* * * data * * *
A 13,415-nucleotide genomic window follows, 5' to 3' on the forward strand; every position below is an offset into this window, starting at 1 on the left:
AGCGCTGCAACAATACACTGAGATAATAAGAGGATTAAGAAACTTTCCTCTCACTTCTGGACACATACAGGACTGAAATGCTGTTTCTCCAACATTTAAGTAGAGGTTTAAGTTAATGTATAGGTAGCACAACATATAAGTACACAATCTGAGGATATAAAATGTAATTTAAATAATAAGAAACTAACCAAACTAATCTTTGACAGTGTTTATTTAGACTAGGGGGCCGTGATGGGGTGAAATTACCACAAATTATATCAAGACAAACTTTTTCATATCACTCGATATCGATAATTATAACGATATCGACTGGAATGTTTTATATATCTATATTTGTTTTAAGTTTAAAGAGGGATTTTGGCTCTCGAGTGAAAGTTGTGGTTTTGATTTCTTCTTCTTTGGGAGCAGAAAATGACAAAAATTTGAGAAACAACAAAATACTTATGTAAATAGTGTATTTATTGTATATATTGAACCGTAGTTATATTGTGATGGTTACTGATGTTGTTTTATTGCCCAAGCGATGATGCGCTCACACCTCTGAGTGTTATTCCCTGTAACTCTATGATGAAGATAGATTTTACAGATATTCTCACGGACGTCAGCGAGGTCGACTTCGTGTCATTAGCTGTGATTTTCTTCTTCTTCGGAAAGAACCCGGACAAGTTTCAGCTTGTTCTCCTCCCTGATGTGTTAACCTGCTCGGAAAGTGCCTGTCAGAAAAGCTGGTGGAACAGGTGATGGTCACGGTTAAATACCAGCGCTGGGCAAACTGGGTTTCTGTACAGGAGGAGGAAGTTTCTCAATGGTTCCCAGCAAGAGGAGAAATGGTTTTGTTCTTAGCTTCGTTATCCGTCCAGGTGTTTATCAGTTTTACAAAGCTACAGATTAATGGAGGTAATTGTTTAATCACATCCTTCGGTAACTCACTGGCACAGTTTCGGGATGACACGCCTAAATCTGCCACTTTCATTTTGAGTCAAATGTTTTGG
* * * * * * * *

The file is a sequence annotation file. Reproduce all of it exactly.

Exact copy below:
A 13,415-nucleotide genomic window follows, 5' to 3' on the forward strand; every position below is an offset into this window, starting at 1 on the left:
AGCGCTGCAACAATACACTGAGATAATAAGAGGATTAAGAAACTTTCCTCTCACTTCTGGACACATACAGGACTGAAATGCTGTTTCTCCAACATTTAAGTAGAGGTTTAAGTTAATGTATAGGTAGCACAACATATAAGTACACAATCTGAGGATATAAAATGTAATTTAAATAATAAGAAACTAACCAAACTAATCTTTGACAGTGTTTATTTAGACTAGGGGGCCGTGATGGGGTGAAATTACCACAAATTATATCAAGACAAACTTTTTCATATCACTCGATATCGATAATTATAACGATATCGACTGGAATGTTTTATATATCTATATTTGTTTTAAGTTTAAAGAGGGATTTTGGCTCTCGAGTGAAAGTTGTGGTTTTGATTTCTTCTTCTTTGGGAGCAGAAAATGACAAAAATTTGAGAAACAACAAAATACTTATGTAAATAGTGTATTTATTGTATATATTGAACCGTAGTTATATTGTGATGGTTACTGATGTTGTTTTATTGCCCAAGCGATGATGCGCTCACACCTCTGAGTGTTATTCCCTGTAACTCTATGATGAAGATAGATTTTACAGATATTCTCACGGACGTCAGCGAGGTCGACTTCGTGTCATTAGCTGTGATTTTCTTCTTCTTCGGAAAGAACCCGGACAAGTTTCAGCTTGTTCTCCTCCCTGATGTGTTAACCTGCTCGGAAAGTGCCTGTCAGAAAAGCTGGTGGAACAGGTGATGGTCACGGTTAAATACCAGCGCTGGGCAAACTGGGTTTCTGTACAGGAGGAGGAAGTTTCTCAATGGTTCCCAGCAAGAGGAGAAATGGTTTTGTTCTTAGCTTCGTTATCCGTCCAGGTGTTTATCAGTTTTACAAAGCTACAGATTAATGGAGGTAATTGTTTAATCACATCCTTCGGTAACTCACTGGCACAGTTTCGGGATGACACGCCTAAATCTGCCACTTTCATTTTGAGTCAAATGTTTTGG